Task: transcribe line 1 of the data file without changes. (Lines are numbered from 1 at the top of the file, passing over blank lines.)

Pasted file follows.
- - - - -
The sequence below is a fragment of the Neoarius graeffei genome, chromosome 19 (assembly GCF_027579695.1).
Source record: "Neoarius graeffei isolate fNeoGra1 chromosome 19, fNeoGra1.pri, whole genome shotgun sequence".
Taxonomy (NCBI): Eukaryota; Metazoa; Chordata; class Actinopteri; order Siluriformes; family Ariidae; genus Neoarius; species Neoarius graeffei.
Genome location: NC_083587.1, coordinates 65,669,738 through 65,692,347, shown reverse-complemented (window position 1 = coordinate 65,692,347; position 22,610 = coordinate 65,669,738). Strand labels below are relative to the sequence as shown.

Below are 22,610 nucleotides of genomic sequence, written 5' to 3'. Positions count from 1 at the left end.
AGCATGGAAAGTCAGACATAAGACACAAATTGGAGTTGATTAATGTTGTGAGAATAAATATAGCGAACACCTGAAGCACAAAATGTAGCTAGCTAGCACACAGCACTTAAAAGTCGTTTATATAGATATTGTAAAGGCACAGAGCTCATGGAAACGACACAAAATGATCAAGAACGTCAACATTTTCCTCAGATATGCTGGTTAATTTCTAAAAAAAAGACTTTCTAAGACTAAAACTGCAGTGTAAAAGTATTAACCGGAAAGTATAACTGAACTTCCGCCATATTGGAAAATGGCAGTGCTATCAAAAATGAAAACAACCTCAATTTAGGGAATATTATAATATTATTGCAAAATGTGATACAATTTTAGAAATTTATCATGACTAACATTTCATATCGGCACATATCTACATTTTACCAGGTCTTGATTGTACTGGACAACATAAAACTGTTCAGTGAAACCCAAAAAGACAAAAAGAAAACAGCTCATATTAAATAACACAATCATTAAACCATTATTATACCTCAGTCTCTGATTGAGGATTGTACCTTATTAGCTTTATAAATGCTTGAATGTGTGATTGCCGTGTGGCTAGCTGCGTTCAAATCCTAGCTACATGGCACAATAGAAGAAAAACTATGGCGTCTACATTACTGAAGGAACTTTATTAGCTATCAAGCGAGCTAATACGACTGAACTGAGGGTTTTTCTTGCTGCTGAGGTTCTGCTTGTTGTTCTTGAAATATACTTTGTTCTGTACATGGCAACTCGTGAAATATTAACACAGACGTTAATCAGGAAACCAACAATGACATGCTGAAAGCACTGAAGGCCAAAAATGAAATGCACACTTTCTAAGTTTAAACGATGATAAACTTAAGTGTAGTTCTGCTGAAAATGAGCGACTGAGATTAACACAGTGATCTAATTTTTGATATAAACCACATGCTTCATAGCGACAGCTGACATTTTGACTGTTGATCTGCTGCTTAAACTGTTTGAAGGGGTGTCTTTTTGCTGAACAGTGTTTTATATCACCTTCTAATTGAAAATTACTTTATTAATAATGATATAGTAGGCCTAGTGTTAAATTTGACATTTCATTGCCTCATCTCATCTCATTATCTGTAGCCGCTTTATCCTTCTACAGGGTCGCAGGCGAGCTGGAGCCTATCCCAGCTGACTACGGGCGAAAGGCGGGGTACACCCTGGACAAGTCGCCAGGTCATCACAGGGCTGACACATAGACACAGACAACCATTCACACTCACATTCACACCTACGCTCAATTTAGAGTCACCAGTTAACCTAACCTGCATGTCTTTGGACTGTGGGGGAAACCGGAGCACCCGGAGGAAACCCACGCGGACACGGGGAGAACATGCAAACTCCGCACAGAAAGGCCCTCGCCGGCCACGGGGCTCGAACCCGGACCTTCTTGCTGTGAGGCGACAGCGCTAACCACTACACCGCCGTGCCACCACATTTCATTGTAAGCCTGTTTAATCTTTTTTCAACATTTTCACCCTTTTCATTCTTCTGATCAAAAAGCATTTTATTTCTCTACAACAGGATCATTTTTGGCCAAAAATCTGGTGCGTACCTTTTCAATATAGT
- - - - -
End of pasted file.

The sequence below is a fragment of the Neoarius graeffei genome, chromosome 19 (assembly GCF_027579695.1).